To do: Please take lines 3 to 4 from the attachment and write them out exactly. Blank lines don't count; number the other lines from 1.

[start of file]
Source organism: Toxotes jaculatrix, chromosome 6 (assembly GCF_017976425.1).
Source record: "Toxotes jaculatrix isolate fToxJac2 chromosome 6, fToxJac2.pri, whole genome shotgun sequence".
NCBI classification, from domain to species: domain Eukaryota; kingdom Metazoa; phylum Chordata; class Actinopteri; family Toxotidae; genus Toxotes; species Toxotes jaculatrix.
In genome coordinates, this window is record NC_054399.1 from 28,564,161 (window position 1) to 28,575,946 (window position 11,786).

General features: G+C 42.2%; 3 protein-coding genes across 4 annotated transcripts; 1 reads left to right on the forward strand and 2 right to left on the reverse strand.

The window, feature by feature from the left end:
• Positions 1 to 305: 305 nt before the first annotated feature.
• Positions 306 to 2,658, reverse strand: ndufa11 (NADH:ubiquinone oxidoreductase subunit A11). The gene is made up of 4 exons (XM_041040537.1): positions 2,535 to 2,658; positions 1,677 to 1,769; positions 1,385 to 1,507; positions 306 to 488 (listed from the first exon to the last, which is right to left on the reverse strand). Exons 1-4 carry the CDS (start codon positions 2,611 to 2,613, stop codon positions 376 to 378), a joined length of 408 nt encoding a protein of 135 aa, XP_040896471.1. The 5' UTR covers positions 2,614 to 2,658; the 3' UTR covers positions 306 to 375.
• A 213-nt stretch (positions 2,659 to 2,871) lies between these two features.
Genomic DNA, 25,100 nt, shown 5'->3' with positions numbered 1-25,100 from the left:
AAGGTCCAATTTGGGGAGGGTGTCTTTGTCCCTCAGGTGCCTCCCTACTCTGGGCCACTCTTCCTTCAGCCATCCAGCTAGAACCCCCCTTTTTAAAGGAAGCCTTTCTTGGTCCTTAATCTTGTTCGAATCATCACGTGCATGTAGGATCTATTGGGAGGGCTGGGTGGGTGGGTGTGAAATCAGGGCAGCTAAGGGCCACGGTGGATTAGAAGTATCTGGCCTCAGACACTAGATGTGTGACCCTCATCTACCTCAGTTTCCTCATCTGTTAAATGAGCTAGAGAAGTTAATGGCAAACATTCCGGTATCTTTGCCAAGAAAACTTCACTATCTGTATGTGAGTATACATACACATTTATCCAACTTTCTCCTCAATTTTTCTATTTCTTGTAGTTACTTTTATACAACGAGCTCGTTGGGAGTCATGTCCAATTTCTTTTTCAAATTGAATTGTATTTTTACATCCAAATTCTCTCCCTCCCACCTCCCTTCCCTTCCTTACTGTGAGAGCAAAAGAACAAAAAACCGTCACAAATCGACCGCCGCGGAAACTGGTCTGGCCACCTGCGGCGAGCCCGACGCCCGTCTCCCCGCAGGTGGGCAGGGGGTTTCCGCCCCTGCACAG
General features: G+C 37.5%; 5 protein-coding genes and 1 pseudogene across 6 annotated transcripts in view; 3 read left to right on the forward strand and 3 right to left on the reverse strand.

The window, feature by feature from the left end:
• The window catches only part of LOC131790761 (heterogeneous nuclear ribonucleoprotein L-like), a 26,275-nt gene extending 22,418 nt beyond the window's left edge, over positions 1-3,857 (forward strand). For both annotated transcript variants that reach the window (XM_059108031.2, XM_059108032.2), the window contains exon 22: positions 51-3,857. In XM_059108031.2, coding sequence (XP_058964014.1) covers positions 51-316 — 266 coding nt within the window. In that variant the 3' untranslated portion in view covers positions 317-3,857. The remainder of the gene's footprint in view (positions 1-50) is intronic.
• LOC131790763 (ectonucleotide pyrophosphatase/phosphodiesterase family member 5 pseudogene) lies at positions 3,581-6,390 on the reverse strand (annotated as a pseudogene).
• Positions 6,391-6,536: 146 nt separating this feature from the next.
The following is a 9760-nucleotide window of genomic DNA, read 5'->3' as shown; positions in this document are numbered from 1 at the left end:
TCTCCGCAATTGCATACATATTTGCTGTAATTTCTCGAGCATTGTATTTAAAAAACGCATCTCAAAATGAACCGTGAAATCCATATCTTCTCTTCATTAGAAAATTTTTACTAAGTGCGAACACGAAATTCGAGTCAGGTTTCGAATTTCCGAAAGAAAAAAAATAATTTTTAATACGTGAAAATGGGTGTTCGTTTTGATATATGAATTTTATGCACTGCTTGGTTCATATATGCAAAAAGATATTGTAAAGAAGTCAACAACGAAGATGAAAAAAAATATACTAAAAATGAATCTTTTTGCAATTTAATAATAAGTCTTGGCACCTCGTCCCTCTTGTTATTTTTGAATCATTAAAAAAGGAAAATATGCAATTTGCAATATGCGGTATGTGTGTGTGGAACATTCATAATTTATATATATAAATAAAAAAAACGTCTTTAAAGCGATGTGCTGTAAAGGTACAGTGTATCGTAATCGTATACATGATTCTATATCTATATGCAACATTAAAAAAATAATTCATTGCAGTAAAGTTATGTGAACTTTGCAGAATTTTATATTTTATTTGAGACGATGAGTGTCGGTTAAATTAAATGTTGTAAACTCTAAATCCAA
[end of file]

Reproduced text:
NCBI classification, from domain to species: domain Eukaryota; kingdom Metazoa; phylum Chordata; class Actinopteri; family Toxotidae; genus Toxotes; species Toxotes jaculatrix.
In genome coordinates, this window is record NC_054399.1 from 28,564,161 (window position 1) to 28,575,946 (window position 11,786).